It’s no secret that I enjoy yoga and have incorporated it as part of my healthy coastal lifestyle for many reasons – relief from anxiety, flexibility, strength, and balance. As everyone who’s ever practiced yoga knows, other things come out of a yoga practice.
Our adorable little town offers free exercise classes – cardio and yoga practices – and this time of year, especially, people want to explore these classes. While cardio is pretty new user-friendly, yoga is a lot more intimidating. There’s the image of lithe, flexible, young bodies contorting and moving in smooth, fluid ways while incense burns and New Agey music plays in the background. So often, people are scared to try yoga, because they think they’ll be the klutzy elephant in the room full of swans. I was like that one time, too.
One May, I was working an event and happened to be almost right across from the local yoga and wellness booth. During a lag, I scooted across and chatted with the ladies working the booth, and they told me that the classes are friendly for all levels and there are modifications available. Their words gave me the assurance I needed to dare to try the class, and it’s been a good choice ever since.
There was still the fear that I’d make a total fool out of myself. Early on, I toppled over. Another time in my first year of practice, I was coming out of a deep yoga squat and went head-first to the hardwood floor surrounding my mat. People look at you when you fall, but mostly it’s out of concern. I’ve seen far more experienced yogis than I topple over. Once you accept the fact that it’ll happen – that you’ll lose balance and topple over – you’re free to focus only on your flow.
Another thing that makes people give up on yoga is not having consistently perfect practices. It is very common for someone to be able to balance better on one side than the other within the same practice. It is also common for a yogi to balance great on one side but not have that same balance during their next practice. And sometimes, there’s just no balance at all on either side during a practice when you were nailing it perfectly in your previous practice. Being aware that this is normal keeps newbies to yoga from dropping out, thinking they’re failing at yoga. It is called yoga “practice” for a reason.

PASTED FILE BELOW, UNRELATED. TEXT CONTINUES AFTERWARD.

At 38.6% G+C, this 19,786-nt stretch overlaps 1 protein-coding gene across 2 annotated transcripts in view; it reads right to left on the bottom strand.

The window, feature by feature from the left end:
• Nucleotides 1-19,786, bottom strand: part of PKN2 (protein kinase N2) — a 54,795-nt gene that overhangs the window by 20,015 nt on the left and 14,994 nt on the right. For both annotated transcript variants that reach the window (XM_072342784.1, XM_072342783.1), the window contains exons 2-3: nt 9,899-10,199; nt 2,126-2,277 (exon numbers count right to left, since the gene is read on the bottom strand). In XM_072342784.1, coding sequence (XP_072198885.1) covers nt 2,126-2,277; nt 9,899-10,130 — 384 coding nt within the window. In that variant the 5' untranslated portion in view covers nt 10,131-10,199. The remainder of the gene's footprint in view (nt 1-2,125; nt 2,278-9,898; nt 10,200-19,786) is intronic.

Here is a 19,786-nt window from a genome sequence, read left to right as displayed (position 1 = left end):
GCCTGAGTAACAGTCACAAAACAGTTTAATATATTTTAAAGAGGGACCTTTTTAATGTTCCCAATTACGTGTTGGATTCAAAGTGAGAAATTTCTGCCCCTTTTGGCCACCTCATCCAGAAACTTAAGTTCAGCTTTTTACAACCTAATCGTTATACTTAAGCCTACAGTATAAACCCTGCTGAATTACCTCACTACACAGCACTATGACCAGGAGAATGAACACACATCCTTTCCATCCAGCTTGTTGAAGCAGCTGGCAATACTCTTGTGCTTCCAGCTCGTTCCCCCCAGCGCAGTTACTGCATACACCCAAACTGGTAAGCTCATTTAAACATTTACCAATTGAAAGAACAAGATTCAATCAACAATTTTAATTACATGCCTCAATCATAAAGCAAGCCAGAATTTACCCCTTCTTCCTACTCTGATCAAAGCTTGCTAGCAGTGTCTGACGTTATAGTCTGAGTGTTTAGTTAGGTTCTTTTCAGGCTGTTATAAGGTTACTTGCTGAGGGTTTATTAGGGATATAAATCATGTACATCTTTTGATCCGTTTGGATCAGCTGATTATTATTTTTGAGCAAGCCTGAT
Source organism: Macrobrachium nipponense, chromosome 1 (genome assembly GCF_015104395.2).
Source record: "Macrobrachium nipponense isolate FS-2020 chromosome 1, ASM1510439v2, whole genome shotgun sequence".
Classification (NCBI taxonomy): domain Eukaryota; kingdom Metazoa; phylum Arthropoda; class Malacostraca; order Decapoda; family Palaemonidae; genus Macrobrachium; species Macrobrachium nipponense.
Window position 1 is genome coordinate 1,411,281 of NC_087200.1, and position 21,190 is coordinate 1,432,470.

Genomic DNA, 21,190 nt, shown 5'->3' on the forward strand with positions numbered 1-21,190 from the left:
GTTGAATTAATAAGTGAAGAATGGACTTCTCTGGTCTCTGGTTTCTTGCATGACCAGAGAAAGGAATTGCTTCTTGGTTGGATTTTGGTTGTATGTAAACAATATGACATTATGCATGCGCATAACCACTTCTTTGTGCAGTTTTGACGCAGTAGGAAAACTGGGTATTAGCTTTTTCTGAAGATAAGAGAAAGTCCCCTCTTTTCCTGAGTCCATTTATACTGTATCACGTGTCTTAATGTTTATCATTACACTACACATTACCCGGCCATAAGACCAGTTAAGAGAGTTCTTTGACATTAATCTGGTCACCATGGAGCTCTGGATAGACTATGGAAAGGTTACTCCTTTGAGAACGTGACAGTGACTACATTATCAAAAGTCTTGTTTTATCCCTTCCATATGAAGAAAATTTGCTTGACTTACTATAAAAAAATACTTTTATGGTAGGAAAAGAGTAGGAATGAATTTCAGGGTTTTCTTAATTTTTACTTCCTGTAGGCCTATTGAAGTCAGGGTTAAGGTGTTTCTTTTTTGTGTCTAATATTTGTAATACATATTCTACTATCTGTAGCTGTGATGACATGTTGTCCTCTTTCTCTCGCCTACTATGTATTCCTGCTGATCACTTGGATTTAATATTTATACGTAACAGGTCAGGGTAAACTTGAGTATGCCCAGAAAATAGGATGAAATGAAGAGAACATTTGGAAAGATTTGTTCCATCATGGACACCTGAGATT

The other thing that drives new yogis away from practice in fear and embarrassment is the inevitable gas passage. This exchange from Bridget Jones’s Baby sums it up perfectly:
I think of that last line every single time I’m in yoga practice and getting that feeling. The fact of the matter is, sometimes, in certain poses, it’s just impossible to clench your sphincter while holding the pose. Perhaps, though, yoga allows for the body to do what comes naturally to it. With standing twists, sitting twists, and lying twists, the intestines get massaged and the stuff in them moves as it should. One evening, I was just finishing up the final stretching segment of a cardio/pilates workout. We’d been flat on our backs as it ended, and as I rocked up to a seated position… Yep. And it was loud. Thankfully, the workout flush hid my blush, and I apologized. The teacher quipped, “Better out than in.” It’s true, though. While we think of passing gas as uncouth and most definitely not lady-like, our bodies aren’t supposed to hold gas. This is why we come equipped with mechanisms for burping and pooting.
As you ponder your fitness goals for 2020, they may include yoga. In fact, I hope they do. It will improve your physical and psychological health and is a key component of the healthy coastal lifestyle. Remember some key ideas, though. (1) Everyone’s a beginner at some point. (2) Everyone at every level of experience topples over and falls or, at least, loses their balance. (3) Some practices go better than others. (4) Everyone poots during practice. Remember these and give yourself some grace, and you’ll be able to relax completely in the no-judgement-zone that is yoga practice.